VIFF 2019: BC Spotlight film Daughter is heavy on theme—and talent

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      Anthony Shim’s drama Daughter is so much a product of Vancouver that the Georgia Straight’s escort ads are featured in one of its earliest scenes. Less glaringly, the film grew out of the Railtown Actors Studio, where former student Shim was working as an instructor when he handed a script to studio cofounder and movie-TV veteran John Cassini.

      Relates Cassini: “He literally said to me, ‘I’ve written a lot in my life; I think it’s all been shit. This might be good—will you read it?’ ” It was only a few hours later, according to Shim, that he received a text insisting, “We could just shoot this thing as written, tomorrow, and it would work.” Some months later, Shim is the writer-director of the film tapped for VIFF 2019’s B.C. Spotlight gala.

      Daughter begins with Cassini’s character, Jim, setting up headquarters in a luxury penthouse suite for a nightly routine of booze, sex, and oblivion. Flashbacks clue us in to his situation: successful in commercial real estate but divorced, with a barely teenage daughter (Jordyn Ashley Olson) whose own unhappy situation is established in the film’s prologue.

      “It’s not like I was trying to make the most likable character,” Cassini says in a call to the Georgia Straight. “A lot of times, the characters we play, it’s before they go to therapy. It’s before they’ve worked shit out. And what he’s doing is trying to fill a void, trying to fill a hole that is so painful, and he’s not prepared on how to do it.”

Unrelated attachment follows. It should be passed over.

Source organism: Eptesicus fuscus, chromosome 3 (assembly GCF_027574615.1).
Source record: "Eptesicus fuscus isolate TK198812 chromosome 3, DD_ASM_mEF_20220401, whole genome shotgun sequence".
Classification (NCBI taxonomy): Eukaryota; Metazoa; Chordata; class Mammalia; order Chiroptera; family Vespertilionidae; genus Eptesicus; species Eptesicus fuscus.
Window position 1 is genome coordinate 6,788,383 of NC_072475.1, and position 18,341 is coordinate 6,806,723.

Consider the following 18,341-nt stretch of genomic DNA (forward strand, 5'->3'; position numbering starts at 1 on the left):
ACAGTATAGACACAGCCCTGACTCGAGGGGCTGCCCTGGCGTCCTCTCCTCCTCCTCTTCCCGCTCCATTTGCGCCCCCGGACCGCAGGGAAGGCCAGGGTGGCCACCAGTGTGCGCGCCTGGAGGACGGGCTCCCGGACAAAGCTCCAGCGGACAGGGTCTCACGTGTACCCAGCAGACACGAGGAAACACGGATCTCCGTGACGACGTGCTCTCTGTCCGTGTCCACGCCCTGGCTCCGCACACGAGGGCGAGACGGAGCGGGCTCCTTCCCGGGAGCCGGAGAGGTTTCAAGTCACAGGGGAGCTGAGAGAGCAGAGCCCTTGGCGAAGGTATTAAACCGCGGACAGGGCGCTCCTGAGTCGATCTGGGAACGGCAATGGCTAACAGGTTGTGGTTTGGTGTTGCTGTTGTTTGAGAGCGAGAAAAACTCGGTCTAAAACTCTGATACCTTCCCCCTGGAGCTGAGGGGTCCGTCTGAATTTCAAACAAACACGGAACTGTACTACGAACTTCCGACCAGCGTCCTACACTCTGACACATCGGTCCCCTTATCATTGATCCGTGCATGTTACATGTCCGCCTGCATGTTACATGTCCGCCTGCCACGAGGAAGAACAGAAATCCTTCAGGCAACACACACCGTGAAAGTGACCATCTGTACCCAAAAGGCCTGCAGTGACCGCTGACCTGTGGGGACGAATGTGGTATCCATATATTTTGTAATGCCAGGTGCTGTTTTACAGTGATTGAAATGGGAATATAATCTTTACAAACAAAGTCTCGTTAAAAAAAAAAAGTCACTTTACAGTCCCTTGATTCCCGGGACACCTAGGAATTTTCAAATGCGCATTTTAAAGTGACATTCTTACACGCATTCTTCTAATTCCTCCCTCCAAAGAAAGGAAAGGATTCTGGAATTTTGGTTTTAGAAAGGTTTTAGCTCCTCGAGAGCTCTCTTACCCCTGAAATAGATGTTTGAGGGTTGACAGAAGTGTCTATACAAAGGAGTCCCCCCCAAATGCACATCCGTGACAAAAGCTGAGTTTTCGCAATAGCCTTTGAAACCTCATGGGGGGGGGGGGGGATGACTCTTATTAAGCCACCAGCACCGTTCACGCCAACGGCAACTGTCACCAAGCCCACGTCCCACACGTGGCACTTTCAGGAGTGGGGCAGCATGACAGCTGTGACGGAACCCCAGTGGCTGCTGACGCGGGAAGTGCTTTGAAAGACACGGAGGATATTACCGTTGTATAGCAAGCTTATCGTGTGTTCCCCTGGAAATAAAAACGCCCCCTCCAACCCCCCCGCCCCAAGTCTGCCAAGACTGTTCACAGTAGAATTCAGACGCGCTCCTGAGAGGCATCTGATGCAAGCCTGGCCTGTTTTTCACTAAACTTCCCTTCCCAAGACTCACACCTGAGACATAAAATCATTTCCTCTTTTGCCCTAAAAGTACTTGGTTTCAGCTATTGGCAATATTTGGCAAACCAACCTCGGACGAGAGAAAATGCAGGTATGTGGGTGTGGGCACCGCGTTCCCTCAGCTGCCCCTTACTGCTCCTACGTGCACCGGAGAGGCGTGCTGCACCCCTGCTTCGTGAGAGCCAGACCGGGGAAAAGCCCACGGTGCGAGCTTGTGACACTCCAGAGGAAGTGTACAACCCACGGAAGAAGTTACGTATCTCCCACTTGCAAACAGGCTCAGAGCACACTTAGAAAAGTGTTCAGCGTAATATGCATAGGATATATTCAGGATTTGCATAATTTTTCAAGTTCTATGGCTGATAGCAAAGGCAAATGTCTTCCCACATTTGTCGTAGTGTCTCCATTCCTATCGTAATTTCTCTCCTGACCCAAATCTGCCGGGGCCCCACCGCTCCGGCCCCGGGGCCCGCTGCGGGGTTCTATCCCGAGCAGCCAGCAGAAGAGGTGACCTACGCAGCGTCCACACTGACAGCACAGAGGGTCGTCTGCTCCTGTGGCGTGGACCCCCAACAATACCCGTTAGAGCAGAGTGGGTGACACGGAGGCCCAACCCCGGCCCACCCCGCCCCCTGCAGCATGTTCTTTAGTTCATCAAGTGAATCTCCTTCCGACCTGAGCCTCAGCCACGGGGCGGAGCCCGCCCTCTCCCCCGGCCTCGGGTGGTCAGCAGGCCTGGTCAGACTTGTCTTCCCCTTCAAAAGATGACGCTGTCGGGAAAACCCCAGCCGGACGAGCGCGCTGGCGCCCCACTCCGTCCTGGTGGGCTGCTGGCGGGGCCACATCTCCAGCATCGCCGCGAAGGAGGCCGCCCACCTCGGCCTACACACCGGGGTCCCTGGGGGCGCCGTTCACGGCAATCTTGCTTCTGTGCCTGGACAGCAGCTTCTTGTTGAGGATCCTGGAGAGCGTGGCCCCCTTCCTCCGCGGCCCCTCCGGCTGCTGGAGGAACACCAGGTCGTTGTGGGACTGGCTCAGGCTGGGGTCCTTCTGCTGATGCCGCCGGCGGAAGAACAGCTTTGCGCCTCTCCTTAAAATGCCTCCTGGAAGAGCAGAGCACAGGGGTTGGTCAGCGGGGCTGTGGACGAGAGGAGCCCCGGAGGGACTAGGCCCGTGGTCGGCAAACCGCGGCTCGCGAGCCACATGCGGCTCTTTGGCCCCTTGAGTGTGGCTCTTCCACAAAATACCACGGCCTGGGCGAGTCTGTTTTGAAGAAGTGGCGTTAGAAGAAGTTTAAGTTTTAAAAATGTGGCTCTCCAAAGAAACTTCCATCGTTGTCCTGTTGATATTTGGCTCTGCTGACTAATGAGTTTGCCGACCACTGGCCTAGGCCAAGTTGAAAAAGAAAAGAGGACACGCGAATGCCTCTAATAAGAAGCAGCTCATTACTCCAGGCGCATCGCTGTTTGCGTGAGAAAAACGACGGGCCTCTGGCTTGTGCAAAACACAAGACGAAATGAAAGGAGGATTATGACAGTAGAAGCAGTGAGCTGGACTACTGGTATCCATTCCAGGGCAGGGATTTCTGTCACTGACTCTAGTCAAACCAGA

Gradually, new escort Nikki (Teagan Vincze) shows up and triggers some self-awareness in her dissipated client, whereupon the film gambles on a largely uninterrupted, 22-minute, psychological pas de deux between the two characters. It comes as no surprise that both actor and director mention John Cassavetes as an influence on the production.

      “Carrying a long scene is not something out of John or Teagan’s element. It’s what they excel at,” Shim notes in a separate call. “To me, that’s the film. If that doesn’t work, the film doesn’t work. There was no Plan B.”

      With that, Daughter hurtles toward its cathartic finish. What lingers is the film’s benevolent reading of a lost middle-aged man and the 26-year-old woman who helps him rediscover his humanity, planted inside a low-key critique of patriarchal violence and male self-loathing. Cassini recalls sobbing over one of the screenplay’s more emotionally truthful moments and wondering: “Where does this guy get the maturity?” Shim thinks that Daughter—which was speed-blurted onto the page when writer’s block stalled an entirely different project—simply taps into the most universal impulses.

      “I’m not a middle-aged white male, I had a Korean father; I grew up as an immigrant,” the 33-year-old filmmaker says, “but these are just the questions and challenges all men should have.”